Many patients are seen in our Pennsylvania and West Viriginia orders.  While the above order does not apply to those offices, other states are taking similar precautions, and COVID-19 is present in Western Maryland, Franklin County, and the Eastern Panhandle of WV. 

What does this mean for you?  If you have an appointment at Meadow Kidney Care coming up in the next few days, you will likely get a call from our office staff.  Physicians are reviewing labs and charts in an attempt to get urgent issues in to be seen, while delaying stable patients. 

We can also do many appointments now with telehealth using Skype. Please let us know if you are interested in using this option. 

If you are called and asked to delay your appointment, but feel you have an urgent issue that needs to be addressed in person, please let us know. 

Our goal is to remain open and able to provide care for urgent issues while minimizing the number of people that are in the office at any one time, as well as the number of people who need to leave their homes. 

 

In light of the ongoing COVID-19 pandemic, the US government has changed the requirements for providing telehealth services.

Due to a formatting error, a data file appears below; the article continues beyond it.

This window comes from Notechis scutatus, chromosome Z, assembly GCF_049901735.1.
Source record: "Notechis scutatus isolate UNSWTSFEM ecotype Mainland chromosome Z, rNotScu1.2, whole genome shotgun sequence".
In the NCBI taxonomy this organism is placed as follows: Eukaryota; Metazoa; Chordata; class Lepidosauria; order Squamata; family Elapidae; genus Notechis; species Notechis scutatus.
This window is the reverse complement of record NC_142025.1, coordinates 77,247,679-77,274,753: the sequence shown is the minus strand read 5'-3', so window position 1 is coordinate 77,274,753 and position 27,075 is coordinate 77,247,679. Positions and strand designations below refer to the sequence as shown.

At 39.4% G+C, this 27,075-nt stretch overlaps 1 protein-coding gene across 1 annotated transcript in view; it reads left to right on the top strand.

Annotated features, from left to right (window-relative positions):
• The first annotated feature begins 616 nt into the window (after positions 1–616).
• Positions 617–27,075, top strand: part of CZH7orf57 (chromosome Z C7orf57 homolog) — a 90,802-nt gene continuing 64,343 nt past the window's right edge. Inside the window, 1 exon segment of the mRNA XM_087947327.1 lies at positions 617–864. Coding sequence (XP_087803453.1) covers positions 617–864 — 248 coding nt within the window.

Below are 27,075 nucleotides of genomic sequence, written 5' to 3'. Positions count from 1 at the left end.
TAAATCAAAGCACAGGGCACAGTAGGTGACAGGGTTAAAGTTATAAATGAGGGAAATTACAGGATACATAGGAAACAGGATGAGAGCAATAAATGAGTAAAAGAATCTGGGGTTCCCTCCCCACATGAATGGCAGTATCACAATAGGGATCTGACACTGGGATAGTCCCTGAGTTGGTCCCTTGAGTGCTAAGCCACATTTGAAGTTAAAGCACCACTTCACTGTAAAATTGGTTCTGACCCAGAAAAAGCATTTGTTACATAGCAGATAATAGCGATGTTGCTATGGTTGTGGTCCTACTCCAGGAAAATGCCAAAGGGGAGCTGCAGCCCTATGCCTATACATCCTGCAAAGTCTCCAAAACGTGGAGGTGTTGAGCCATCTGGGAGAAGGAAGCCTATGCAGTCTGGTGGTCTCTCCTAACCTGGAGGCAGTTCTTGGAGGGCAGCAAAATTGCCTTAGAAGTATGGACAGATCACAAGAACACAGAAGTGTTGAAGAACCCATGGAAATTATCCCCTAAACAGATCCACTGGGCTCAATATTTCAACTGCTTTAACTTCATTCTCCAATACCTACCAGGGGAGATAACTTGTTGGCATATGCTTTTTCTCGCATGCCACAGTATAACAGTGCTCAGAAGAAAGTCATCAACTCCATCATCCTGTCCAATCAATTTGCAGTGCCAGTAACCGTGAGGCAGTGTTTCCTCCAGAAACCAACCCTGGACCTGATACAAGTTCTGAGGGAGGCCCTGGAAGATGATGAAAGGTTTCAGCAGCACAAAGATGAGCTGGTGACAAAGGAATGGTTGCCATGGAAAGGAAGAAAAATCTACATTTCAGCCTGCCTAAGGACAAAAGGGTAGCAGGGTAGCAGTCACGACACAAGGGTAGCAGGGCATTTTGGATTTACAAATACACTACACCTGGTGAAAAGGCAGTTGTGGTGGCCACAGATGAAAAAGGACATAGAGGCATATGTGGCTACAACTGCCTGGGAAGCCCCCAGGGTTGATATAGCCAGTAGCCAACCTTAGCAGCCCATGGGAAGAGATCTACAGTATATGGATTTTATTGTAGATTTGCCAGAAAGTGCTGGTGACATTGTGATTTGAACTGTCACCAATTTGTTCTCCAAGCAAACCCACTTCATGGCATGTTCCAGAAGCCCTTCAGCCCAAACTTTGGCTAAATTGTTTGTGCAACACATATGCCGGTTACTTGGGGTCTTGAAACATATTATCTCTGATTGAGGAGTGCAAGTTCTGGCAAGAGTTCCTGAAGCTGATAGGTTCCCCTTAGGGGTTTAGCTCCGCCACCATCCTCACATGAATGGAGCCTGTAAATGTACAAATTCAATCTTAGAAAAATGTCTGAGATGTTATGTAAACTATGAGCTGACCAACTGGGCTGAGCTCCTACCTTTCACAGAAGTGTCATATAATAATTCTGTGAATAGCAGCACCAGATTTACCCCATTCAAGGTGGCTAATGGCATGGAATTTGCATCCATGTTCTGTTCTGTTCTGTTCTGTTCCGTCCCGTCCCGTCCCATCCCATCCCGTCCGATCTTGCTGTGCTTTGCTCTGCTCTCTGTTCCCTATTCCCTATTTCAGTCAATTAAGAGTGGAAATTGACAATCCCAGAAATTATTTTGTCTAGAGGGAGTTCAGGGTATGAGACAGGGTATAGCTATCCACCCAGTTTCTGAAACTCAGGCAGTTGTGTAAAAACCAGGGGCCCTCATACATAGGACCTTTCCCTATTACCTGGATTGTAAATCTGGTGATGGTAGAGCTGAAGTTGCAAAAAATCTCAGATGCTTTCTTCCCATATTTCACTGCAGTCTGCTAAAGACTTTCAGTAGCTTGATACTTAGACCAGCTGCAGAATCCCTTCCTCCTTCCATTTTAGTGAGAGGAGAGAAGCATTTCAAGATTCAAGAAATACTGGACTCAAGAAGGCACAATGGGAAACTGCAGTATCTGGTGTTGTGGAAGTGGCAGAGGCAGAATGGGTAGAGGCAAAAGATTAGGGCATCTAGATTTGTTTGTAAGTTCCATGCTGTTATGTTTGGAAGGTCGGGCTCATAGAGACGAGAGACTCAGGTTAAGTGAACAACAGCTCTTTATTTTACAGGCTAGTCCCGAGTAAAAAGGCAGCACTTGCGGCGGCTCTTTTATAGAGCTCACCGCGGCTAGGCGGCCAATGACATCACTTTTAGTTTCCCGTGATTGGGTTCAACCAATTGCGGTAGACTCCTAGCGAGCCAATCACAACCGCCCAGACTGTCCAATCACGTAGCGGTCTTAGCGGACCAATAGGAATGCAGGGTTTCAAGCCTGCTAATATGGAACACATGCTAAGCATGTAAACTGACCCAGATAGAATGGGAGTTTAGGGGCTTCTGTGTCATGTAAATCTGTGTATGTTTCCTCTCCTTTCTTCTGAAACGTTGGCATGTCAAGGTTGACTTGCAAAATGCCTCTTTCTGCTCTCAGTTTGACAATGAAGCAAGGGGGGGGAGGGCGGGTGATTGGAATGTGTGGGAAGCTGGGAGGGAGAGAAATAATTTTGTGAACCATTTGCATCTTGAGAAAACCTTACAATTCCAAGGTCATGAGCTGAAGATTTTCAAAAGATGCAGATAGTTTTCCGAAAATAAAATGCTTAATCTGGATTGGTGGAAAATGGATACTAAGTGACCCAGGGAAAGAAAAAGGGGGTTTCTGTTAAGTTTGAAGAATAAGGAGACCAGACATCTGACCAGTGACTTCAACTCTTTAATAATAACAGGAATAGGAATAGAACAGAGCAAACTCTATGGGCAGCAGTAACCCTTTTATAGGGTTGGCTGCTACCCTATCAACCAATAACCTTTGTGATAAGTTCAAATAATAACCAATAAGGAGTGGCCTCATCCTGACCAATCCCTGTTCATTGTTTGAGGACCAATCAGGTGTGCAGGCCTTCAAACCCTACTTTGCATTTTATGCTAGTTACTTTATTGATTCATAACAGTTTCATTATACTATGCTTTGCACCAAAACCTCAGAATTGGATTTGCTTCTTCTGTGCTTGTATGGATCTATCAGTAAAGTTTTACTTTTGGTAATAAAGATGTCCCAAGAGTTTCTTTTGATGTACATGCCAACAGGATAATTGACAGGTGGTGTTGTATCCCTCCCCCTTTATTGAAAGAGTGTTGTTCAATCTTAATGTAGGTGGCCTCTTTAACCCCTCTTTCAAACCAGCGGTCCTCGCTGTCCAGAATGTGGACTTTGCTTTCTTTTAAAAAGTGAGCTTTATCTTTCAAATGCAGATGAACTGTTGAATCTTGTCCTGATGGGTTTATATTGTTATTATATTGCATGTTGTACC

As a result, Meadow Kidney Care is now able to provide telehealth services to our existing office patients. Some of our more stable patients may be able to delay their office visits until circumstances stabilize.  Other patients may choose to take advantage of a video call using the Skype platform.  Instructions can be found our our Forms page or by clicking HERE

At this time, Dr. Yospin is ready to start using the Skype platform, and it should be available to other patients shortly. 

If you are unable to utilize a video call, an audio only call may be available to certain patients. 

Telehealth services may not be available to all patients or from all providers.  Please call the office if you are interested.